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Estimation of the maximum flow-mediated brachial artery response using local regression methods.

Authors
Andrew-ME; Li-S; Fekedulegn-D; Dorn-J; Joseph-PN; Violanti-J; Burchfiel-CM
Source
Physiol Meas 2007 Oct; 28(10):1213-1224
NIOSHTIC No.
20032835
Abstract
We consider methods for estimating the maximum from a sequence of measurements of flow-mediated diameter of the brachial artery. Flow-mediated vasodilation (FMD) is represented using the maximum change from a baseline diameter measurement after the release of a blood pressure cuff that has been inflated to reduce flow in the brachial artery. The influence of the measurement error on the maximum diameter from raw data can lead to overestimation of the average maximum change from the baseline for a sample of individuals. Nonparametric regression models provide a potential means for dealing with this problem. When using this approach, it is necessary to make a judicious choice of regression methods and smoothing parameters to avoid overestimation or underestimation of FMD. This study presents results from simulation studies using kernel-based local linear regression methods that characterize the relationship between the measurement error, smoothing and bias in estimates of FMD. Comparisons between fixed or constant smoothing and automated smoothing parameter selection using the generalized cross validation (GCV) statistic are made, and it is shown that GCV-optimized smoothing may over-smooth or under-smooth depending on the heart rate, measurement error and measurement frequency. We also present an example using measured data from the Buffalo Cardio-Metabolic Occupational Police Stress (BCOPS) pilot study. In this example, smoothing resulted in lower estimates of FMD and there was no clear evidence of an optimal smoothing level. The choice to use smoothing and the appropriate smoothing level to use may depend on the application.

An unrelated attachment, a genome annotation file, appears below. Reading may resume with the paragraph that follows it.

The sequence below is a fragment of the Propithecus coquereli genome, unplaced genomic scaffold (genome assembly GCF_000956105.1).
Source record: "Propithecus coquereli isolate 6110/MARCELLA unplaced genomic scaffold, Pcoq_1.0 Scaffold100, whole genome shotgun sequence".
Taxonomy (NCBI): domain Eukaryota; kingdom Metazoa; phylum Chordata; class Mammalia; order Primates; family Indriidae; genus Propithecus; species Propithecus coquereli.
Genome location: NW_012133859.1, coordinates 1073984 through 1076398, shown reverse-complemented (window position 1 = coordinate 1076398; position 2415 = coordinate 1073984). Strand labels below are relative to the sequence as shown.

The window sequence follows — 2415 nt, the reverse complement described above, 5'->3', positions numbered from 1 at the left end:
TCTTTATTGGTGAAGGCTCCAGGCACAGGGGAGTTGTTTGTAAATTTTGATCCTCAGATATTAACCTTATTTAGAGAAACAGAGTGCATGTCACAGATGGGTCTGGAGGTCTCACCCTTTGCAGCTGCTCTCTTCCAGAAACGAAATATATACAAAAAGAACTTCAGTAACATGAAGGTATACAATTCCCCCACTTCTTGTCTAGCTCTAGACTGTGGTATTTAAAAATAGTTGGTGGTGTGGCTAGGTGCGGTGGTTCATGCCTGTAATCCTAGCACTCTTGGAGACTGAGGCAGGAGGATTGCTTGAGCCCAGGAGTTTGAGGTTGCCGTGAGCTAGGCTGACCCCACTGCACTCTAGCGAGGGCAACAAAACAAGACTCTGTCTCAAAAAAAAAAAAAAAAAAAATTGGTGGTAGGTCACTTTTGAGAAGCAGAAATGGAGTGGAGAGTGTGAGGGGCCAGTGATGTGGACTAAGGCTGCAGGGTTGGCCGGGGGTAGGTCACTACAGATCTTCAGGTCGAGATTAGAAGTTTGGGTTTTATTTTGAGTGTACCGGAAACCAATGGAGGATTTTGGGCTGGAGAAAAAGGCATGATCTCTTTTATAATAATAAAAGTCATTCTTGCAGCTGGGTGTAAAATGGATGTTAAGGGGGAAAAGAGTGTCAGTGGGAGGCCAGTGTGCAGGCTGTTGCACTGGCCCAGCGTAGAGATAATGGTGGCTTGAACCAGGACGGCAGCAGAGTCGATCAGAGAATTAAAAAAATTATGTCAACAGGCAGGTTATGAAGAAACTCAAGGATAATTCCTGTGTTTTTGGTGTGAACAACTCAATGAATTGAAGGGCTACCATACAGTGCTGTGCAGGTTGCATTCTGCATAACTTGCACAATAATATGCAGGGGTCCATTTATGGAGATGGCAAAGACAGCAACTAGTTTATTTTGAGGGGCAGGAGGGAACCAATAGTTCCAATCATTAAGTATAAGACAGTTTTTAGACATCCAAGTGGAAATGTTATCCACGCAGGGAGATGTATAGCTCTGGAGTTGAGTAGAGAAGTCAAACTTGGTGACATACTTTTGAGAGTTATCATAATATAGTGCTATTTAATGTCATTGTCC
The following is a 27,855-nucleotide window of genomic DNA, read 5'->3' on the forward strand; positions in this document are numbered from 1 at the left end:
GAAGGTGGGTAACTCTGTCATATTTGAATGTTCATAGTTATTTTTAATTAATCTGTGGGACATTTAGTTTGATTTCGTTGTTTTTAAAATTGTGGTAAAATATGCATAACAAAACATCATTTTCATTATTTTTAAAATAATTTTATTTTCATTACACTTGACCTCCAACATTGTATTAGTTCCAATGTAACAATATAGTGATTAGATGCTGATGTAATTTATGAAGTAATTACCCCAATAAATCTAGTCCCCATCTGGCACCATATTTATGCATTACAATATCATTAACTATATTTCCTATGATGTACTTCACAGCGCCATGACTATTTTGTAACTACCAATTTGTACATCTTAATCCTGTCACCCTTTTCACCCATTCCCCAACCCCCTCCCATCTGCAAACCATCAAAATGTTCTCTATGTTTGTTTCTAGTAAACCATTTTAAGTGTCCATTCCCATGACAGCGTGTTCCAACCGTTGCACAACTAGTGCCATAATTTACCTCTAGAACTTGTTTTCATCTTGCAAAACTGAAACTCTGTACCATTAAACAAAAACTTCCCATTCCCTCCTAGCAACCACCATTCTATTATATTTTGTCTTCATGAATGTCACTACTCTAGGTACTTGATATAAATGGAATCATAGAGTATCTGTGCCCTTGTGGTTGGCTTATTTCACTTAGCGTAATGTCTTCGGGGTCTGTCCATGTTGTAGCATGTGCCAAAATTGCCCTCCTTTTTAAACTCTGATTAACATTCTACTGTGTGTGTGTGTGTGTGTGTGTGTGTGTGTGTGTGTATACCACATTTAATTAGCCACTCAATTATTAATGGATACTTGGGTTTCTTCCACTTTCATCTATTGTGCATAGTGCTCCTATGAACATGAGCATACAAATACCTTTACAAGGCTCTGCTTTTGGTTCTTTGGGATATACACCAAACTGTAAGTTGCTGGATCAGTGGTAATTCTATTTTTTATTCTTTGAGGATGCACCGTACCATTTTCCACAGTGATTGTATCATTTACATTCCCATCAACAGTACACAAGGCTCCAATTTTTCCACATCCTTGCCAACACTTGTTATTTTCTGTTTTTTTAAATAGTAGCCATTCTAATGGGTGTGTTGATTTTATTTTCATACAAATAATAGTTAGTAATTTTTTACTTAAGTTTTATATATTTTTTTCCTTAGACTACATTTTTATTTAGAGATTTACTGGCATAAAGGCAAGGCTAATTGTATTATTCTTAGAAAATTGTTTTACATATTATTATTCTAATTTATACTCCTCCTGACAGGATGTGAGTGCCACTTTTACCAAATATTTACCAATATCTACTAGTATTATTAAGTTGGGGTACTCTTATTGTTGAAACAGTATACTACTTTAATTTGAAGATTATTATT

Keywords
Psychological-factors; Statistical-analysis; Analytical-processes; Time-weighted-average-exposure; Blood-pressure; Cardiac-function; Stress; Cardiovascular-function; Cardiovascular-system-disorders
Contact
ME Andrew, Biostatistics and Epidemiology Branch, Health Effects Laboratory Division, National Institute for Occupational Safety and Health, Centers for Disease Control and Prevent, MS 4050, 1095 Willowdale Rd, Morgantown, WV 26505-2888
CODEN
PMEAE3
Publication Date
20071001
Document Type
Journal Article
Fiscal Year
2008
NTIS Accession No.
NTIS Price
Issue of Publication
10
ISSN
0967-3334
NIOSH Division
HELD
Priority Area
Services: Public Safety
Source Name
Physiological Measurement
State
WV; NY
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